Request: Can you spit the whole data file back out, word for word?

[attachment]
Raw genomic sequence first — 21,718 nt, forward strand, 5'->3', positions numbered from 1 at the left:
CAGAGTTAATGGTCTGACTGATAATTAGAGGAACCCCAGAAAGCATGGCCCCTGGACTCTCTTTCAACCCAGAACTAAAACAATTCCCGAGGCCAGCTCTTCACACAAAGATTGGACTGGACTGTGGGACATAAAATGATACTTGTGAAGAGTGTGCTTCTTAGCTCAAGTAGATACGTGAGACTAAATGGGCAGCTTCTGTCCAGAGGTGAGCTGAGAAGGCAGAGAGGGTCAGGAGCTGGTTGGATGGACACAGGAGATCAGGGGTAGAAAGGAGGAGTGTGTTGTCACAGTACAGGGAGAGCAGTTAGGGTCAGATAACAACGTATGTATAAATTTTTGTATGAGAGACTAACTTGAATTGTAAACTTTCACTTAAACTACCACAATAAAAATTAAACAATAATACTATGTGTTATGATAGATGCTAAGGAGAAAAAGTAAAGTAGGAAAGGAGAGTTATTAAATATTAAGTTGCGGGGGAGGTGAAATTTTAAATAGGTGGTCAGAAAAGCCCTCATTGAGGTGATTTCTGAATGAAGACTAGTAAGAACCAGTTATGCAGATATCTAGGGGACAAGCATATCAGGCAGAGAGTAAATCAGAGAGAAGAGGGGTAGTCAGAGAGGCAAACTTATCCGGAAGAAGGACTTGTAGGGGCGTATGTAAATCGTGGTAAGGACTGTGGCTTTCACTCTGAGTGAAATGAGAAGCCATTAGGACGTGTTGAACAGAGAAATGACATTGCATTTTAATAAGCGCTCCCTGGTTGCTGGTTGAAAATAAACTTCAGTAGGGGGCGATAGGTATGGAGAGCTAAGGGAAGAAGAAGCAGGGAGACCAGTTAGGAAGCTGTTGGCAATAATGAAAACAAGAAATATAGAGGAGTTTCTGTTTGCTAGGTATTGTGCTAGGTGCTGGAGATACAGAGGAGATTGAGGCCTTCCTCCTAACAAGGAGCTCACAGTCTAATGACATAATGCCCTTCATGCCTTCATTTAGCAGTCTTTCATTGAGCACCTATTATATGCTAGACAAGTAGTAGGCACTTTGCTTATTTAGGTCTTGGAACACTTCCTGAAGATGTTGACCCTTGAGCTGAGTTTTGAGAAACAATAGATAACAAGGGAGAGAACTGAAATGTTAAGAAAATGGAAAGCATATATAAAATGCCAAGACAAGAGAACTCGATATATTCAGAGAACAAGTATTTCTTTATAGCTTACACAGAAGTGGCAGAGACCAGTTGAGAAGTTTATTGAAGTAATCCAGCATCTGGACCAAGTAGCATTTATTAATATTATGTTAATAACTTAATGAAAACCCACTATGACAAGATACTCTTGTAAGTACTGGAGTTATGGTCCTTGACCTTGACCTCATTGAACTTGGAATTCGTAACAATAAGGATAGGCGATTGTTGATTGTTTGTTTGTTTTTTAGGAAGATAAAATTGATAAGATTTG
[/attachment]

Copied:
Raw genomic sequence first — 21,718 nt, forward strand, 5'->3', positions numbered from 1 at the left:
CAGAGTTAATGGTCTGACTGATAATTAGAGGAACCCCAGAAAGCATGGCCCCTGGACTCTCTTTCAACCCAGAACTAAAACAATTCCCGAGGCCAGCTCTTCACACAAAGATTGGACTGGACTGTGGGACATAAAATGATACTTGTGAAGAGTGTGCTTCTTAGCTCAAGTAGATACGTGAGACTAAATGGGCAGCTTCTGTCCAGAGGTGAGCTGAGAAGGCAGAGAGGGTCAGGAGCTGGTTGGATGGACACAGGAGATCAGGGGTAGAAAGGAGGAGTGTGTTGTCACAGTACAGGGAGAGCAGTTAGGGTCAGATAACAACGTATGTATAAATTTTTGTATGAGAGACTAACTTGAATTGTAAACTTTCACTTAAACTACCACAATAAAAATTAAACAATAATACTATGTGTTATGATAGATGCTAAGGAGAAAAAGTAAAGTAGGAAAGGAGAGTTATTAAATATTAAGTTGCGGGGGAGGTGAAATTTTAAATAGGTGGTCAGAAAAGCCCTCATTGAGGTGATTTCTGAATGAAGACTAGTAAGAACCAGTTATGCAGATATCTAGGGGACAAGCATATCAGGCAGAGAGTAAATCAGAGAGAAGAGGGGTAGTCAGAGAGGCAAACTTATCCGGAAGAAGGACTTGTAGGGGCGTATGTAAATCGTGGTAAGGACTGTGGCTTTCACTCTGAGTGAAATGAGAAGCCATTAGGACGTGTTGAACAGAGAAATGACATTGCATTTTAATAAGCGCTCCCTGGTTGCTGGTTGAAAATAAACTTCAGTAGGGGGCGATAGGTATGGAGAGCTAAGGGAAGAAGAAGCAGGGAGACCAGTTAGGAAGCTGTTGGCAATAATGAAAACAAGAAATATAGAGGAGTTTCTGTTTGCTAGGTATTGTGCTAGGTGCTGGAGATACAGAGGAGATTGAGGCCTTCCTCCTAACAAGGAGCTCACAGTCTAATGACATAATGCCCTTCATGCCTTCATTTAGCAGTCTTTCATTGAGCACCTATTATATGCTAGACAAGTAGTAGGCACTTTGCTTATTTAGGTCTTGGAACACTTCCTGAAGATGTTGACCCTTGAGCTGAGTTTTGAGAAACAATAGATAACAAGGGAGAGAACTGAAATGTTAAGAAAATGGAAAGCATATATAAAATGCCAAGACAAGAGAACTCGATATATTCAGAGAACAAGTATTTCTTTATAGCTTACACAGAAGTGGCAGAGACCAGTTGAGAAGTTTATTGAAGTAATCCAGCATCTGGACCAAGTAGCATTTATTAATATTATGTTAATAACTTAATGAAAACCCACTATGACAAGATACTCTTGTAAGTACTGGAGTTATGGTCCTTGACCTTGACCTCATTGAACTTGGAATTCGTAACAATAAGGATAGGCGATTGTTGATTGTTTGTTTGTTTTTTAGGAAGATAAAATTGATAAGATTTG